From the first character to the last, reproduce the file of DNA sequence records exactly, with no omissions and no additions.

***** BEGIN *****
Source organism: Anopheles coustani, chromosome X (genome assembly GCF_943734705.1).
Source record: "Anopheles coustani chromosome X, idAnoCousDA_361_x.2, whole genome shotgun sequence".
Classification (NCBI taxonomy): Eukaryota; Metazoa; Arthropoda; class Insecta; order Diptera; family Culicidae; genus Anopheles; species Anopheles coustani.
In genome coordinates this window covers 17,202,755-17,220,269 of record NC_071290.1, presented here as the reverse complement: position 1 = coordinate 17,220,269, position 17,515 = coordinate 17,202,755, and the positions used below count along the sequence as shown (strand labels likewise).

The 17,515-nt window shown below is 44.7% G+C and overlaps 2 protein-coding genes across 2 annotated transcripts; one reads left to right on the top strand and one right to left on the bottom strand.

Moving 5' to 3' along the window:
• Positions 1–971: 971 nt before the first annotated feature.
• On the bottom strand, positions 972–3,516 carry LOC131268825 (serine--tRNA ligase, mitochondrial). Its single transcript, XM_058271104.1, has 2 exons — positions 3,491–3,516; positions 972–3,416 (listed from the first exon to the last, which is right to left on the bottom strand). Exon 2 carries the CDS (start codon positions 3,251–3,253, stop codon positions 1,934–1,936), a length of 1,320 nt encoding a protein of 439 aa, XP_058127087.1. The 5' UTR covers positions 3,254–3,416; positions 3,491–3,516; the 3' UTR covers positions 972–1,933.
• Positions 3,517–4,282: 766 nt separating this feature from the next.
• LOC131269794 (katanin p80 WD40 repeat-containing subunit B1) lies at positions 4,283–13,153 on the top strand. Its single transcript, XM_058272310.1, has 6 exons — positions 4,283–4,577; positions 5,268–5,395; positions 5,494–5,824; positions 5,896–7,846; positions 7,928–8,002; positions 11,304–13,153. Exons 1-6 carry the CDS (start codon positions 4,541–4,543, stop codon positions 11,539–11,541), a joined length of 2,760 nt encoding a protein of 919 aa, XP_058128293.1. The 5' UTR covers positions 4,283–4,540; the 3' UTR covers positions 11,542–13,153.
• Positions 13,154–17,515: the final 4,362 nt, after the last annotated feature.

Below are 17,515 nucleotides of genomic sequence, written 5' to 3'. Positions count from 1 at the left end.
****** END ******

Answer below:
Source organism: Anopheles coustani, chromosome X (genome assembly GCF_943734705.1).
Source record: "Anopheles coustani chromosome X, idAnoCousDA_361_x.2, whole genome shotgun sequence".
Classification (NCBI taxonomy): Eukaryota; Metazoa; Arthropoda; class Insecta; order Diptera; family Culicidae; genus Anopheles; species Anopheles coustani.
In genome coordinates this window covers 17,202,755-17,220,269 of record NC_071290.1, presented here as the reverse complement: position 1 = coordinate 17,220,269, position 17,515 = coordinate 17,202,755, and the positions used below count along the sequence as shown (strand labels likewise).

The 17,515-nt window shown below is 44.7% G+C and overlaps 2 protein-coding genes across 2 annotated transcripts; one reads left to right on the top strand and one right to left on the bottom strand.

Moving 5' to 3' along the window:
• Positions 1–971: 971 nt before the first annotated feature.
• On the bottom strand, positions 972–3,516 carry LOC131268825 (serine--tRNA ligase, mitochondrial). Its single transcript, XM_058271104.1, has 2 exons — positions 3,491–3,516; positions 972–3,416 (listed from the first exon to the last, which is right to left on the bottom strand). Exon 2 carries the CDS (start codon positions 3,251–3,253, stop codon positions 1,934–1,936), a length of 1,320 nt encoding a protein of 439 aa, XP_058127087.1. The 5' UTR covers positions 3,254–3,416; positions 3,491–3,516; the 3' UTR covers positions 972–1,933.
• Positions 3,517–4,282: 766 nt separating this feature from the next.
• LOC131269794 (katanin p80 WD40 repeat-containing subunit B1) lies at positions 4,283–13,153 on the top strand. Its single transcript, XM_058272310.1, has 6 exons — positions 4,283–4,577; positions 5,268–5,395; positions 5,494–5,824; positions 5,896–7,846; positions 7,928–8,002; positions 11,304–13,153. Exons 1-6 carry the CDS (start codon positions 4,541–4,543, stop codon positions 11,539–11,541), a joined length of 2,760 nt encoding a protein of 919 aa, XP_058128293.1. The 5' UTR covers positions 4,283–4,540; the 3' UTR covers positions 11,542–13,153.
• Positions 13,154–17,515: the final 4,362 nt, after the last annotated feature.

Below are 17,515 nucleotides of genomic sequence, written 5' to 3'. Positions count from 1 at the left end.